Odessa is a city with a very interesting history. A small village until 1794, it was transformed into Russia’s 3rd largest city in only 11 years, on the orders of Catherine the Great (seen here at the top of the monument, standing on an Ottoman flag). She wanted an important commercial port on the Black Sea and decided to named it after the name of the settlement the Greeks had at this very place in antiquity, Odess. Except she thought there were not enough cities in Russia with women’s names, so she feminized it to Odessa.
At a time when aristocratic status mattered much more than nationality, she asked the French Duke of Richelieu to build her city (this being only 6 years after the French Revolution, I imagine there were quite a few French aristocrats around Europe looking for something to do). His statue is at the top of the Potemkin Stairs, made famous by Eisenstein’s 1925 movie “The battleship Potemkin”. In fact, they used to be called Primorski Stairs, but were renamed after the immensely successful propaganda movie. You may notice that the stairs appear to be wider at the bottom. In fact, they are, by 9 m.
This was done to create the optical illusion that the stairs were perfectly parallel, when viewed from the top, where aristocrats lived. Also, at the right angle, you only see the landings from the top, whereas from the bottom, you only see the steps.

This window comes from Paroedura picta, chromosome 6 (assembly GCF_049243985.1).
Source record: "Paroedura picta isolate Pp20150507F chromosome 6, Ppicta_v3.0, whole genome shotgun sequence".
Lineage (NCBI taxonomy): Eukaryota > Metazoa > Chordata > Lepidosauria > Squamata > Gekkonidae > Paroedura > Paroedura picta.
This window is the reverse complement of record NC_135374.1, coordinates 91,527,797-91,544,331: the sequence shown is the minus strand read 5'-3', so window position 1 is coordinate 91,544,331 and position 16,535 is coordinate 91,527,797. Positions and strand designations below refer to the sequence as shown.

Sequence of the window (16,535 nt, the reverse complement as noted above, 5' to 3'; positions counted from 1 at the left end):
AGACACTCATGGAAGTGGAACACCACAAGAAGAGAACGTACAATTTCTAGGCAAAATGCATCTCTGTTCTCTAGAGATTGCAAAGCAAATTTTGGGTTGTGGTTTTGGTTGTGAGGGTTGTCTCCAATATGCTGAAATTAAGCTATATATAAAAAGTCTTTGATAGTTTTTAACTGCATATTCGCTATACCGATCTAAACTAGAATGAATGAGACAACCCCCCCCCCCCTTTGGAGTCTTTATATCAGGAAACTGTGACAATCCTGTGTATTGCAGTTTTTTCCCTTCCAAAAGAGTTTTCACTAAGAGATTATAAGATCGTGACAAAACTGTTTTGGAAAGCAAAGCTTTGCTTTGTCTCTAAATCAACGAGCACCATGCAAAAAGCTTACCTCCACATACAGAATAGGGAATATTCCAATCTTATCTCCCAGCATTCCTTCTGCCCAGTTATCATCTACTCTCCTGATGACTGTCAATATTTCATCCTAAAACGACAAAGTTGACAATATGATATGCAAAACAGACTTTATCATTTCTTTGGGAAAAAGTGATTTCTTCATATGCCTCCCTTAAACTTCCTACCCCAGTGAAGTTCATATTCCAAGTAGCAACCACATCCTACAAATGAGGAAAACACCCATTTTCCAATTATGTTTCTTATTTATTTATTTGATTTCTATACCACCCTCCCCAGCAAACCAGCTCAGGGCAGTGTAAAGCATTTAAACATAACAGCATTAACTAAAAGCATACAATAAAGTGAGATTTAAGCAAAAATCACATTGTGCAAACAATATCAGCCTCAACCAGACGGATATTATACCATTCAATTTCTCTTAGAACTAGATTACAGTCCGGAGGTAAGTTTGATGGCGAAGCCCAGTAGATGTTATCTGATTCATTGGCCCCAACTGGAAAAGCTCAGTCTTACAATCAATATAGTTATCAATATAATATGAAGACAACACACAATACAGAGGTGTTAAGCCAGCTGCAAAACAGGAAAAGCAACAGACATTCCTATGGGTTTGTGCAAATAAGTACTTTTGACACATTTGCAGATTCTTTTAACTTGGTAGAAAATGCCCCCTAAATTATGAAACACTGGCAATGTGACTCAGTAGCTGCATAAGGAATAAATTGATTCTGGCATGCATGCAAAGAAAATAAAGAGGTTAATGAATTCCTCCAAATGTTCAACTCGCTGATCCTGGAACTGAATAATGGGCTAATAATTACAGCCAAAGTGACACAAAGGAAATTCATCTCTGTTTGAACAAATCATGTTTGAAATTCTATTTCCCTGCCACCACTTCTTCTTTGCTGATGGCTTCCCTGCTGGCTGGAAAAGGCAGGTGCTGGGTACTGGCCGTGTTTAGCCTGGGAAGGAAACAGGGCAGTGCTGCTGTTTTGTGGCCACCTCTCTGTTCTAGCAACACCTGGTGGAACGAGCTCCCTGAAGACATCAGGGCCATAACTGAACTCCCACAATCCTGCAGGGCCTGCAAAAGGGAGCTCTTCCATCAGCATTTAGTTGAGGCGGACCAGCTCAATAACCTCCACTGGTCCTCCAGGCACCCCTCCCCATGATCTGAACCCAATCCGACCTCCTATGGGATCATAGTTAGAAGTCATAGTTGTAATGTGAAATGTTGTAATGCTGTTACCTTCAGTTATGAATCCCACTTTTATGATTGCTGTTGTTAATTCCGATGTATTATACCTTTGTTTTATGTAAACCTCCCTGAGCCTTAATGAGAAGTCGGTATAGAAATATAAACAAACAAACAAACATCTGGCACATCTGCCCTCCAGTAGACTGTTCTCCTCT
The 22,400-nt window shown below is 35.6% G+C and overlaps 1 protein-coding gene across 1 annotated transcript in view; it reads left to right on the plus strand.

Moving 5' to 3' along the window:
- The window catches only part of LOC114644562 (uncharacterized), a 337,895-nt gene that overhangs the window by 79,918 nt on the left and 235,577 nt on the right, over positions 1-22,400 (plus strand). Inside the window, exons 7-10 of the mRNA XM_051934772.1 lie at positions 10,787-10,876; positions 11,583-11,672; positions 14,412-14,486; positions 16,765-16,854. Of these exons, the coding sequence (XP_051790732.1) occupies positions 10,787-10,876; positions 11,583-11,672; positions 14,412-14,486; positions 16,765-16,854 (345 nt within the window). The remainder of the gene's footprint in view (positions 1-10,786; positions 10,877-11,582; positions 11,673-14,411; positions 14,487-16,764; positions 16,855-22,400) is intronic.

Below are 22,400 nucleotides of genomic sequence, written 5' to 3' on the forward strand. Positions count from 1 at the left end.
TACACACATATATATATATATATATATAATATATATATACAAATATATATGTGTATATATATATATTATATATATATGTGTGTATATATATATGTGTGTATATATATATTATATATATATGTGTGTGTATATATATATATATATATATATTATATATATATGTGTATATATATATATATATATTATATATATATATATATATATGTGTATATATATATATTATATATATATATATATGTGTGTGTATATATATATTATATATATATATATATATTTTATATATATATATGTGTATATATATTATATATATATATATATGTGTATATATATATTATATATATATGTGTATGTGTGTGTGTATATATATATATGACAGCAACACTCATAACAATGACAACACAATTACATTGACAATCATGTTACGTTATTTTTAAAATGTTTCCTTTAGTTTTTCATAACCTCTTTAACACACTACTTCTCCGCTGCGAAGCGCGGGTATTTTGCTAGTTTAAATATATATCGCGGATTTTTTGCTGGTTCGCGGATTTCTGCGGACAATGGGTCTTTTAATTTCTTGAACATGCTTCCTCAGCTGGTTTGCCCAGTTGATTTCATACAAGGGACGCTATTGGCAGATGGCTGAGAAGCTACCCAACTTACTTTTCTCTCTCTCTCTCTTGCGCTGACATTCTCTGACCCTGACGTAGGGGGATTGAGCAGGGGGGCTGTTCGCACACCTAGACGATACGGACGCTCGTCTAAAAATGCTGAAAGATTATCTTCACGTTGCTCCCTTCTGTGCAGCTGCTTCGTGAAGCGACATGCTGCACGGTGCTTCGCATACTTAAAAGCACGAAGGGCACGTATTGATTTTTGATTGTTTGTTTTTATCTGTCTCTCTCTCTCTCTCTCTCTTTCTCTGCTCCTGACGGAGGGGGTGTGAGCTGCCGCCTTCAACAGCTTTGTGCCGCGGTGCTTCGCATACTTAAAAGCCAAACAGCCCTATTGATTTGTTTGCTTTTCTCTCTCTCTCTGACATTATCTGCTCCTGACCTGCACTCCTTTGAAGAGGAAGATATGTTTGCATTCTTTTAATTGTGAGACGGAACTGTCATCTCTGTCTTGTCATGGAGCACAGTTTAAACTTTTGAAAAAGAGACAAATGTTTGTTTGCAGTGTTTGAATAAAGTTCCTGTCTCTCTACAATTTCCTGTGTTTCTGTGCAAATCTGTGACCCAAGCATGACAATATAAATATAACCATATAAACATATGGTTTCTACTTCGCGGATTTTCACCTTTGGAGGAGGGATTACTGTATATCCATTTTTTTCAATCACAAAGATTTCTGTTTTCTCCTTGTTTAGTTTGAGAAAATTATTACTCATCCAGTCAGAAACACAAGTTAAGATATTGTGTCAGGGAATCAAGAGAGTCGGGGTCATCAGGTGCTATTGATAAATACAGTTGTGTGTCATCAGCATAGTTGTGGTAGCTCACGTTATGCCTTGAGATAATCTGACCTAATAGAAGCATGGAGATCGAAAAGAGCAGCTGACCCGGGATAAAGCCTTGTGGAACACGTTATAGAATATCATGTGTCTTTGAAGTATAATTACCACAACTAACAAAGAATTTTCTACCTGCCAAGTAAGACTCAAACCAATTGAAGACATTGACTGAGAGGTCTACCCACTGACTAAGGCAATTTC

The aristocrats mainly lived on what has become this beautiful promenade, Primorsky Boulevard. But the city almost never happened. Shortly after ordering its construction, Catherine died and was succeeded by her only son, Paul I. He hated his mother and essentially attempted to reverse all her decisions and projects. The city would receive no special treatment. So the distraught merchants ordered a shipment of thousands of oranges from Greece and presented them as a gift to the new Emperor. He was so excited by the exotic fruit that, realizing the commercial port was the only way to obtain such fantastic luxuries, he re-established all the special considerations the new city was getting. This story strangely reminded me of the time people I was travelling with bribed a policeman with 2 apples in Mozambique!
So this new monument celebrating the event is alternatively called “Monument to the Orange”, or “Monument to the bribe”! Continue reading